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Shelf Awareness: "Weldon at her sardonic best."

Date: Sep 28 2010

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In 1985, The Life and Loves of a She-Devil was published, not to universal acclaim. It was just too much for some readers. Others, this reader included, found it the echt revenge novel; none before or since can touch it. Weldon is funny, cynical, sardonic and, best of all, snarky. She lets all of these writerly attributes out to play in Chalcot Crescent.

 

As a preface, Weldon writes: "Two years after I was born, my mother had a miscarriage. Had she not, I would have grown up with a younger sister. This is the sister's story, set in an alternative universe which closely mirrors our own." A sobering thought, since this is a darkly dystopian portrait of 2013 England, a country where the downhill slide began with "The Shock in 2008, and after that the Crunch, and the Crisis, and the phoney Recovery, like the phoney war--and then the Squeeze and Inflation and now the Bite...." Does all this sound vaguely familiar?

 

Frances Prideaux, octogenarian, writer, mother and grandmother, is sitting on the stairs of Number 3, Chalcot Crescent, hiding out from the bailiffs pounding on her door to repossess her belongings. She has frittered away her fame and fortune and is now deeply in debt. Her grandson Amos, a junkie and former jailbird, is there with her, with an agenda of his own. Frances is ruminating about her life, the boyfriend she stole from her sister and married, the many men she had in and out of her bed, not "being there" for her best friend's daughter, the interwoven lives and relationships of her lovers and her family. Indeed, it seems that the only people left in England are related to Frances by marriage or blood. And what a bunch they are.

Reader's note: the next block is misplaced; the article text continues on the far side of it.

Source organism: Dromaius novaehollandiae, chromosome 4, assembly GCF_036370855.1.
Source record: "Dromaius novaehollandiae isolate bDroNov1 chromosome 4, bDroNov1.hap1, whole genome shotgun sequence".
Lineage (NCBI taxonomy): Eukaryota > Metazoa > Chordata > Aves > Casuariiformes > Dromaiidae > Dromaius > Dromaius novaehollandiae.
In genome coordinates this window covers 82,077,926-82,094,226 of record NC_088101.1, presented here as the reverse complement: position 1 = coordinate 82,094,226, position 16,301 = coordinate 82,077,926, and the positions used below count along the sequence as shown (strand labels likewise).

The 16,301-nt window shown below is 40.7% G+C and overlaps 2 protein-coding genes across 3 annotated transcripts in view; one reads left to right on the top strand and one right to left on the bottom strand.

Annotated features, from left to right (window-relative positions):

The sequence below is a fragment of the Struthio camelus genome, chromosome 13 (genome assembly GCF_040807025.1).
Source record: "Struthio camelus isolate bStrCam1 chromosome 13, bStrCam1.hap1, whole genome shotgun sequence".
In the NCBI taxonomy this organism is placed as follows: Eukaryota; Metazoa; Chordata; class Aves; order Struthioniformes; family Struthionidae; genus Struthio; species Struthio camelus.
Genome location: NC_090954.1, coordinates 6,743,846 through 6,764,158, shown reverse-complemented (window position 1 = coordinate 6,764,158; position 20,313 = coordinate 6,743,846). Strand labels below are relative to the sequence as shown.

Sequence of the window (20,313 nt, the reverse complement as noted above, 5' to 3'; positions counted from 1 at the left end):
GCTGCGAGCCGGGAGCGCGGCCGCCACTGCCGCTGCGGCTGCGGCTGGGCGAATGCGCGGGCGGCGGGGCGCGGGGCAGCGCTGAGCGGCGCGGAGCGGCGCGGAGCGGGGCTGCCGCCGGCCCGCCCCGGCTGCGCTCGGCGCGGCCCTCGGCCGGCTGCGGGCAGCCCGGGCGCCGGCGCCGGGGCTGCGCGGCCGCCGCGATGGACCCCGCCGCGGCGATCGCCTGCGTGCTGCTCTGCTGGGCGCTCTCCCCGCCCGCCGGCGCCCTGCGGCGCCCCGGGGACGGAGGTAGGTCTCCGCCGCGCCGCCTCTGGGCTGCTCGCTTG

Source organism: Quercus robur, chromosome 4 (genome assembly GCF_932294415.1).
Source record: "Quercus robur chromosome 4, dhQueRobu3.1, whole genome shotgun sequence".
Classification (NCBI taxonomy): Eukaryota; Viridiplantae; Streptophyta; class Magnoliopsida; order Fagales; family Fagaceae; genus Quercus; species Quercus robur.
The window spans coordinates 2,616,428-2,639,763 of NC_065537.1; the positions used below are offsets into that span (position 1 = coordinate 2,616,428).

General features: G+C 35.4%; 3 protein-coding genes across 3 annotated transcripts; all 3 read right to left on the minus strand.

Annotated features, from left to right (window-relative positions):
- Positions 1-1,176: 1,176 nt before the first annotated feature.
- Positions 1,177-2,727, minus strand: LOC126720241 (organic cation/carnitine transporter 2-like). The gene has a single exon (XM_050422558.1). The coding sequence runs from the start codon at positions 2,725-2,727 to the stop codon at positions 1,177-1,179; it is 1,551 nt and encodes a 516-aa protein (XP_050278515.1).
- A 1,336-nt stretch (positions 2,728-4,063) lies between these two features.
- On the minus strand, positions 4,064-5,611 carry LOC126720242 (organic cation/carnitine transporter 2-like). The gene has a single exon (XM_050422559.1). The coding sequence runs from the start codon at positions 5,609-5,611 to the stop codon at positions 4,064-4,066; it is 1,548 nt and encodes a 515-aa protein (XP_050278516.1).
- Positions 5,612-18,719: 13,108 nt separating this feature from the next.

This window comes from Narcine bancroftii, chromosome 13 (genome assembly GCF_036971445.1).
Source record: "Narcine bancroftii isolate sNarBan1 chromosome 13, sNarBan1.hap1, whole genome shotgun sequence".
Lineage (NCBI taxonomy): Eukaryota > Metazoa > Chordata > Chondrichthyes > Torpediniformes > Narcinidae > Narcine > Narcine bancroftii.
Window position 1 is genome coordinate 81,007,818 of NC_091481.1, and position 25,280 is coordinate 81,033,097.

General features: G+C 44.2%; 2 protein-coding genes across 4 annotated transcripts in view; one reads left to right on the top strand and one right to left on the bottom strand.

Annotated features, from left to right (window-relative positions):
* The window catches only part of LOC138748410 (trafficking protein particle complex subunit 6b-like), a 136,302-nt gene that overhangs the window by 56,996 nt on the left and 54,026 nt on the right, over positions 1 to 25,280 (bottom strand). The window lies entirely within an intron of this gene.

Her grandchildren, invited by Amos, are breaking out the walls of her upper rooms to gain access to the house next door so they can exit out the back and avoid the CiviCam. These young revolutionaries are plotting a coup against NUG, the National Union Government, composed not of politicians but of sociologists and therapists who double-speak in the soothing tones of the lecture hall, not the war room.

 

Weldon captures perfectly the accommodation powerless and oppressed people go through in order to survive deprivation, rapid change and growing hopelessness. Relief from all this is found in Weldon's recounting of Frances Prideaux's triumphs, mistakes and choices, one of which saves her family.


Shelf Talker: Fay Weldon at her sardonic best, examining dystopian England in the near future, and one family's part in its causes and cures.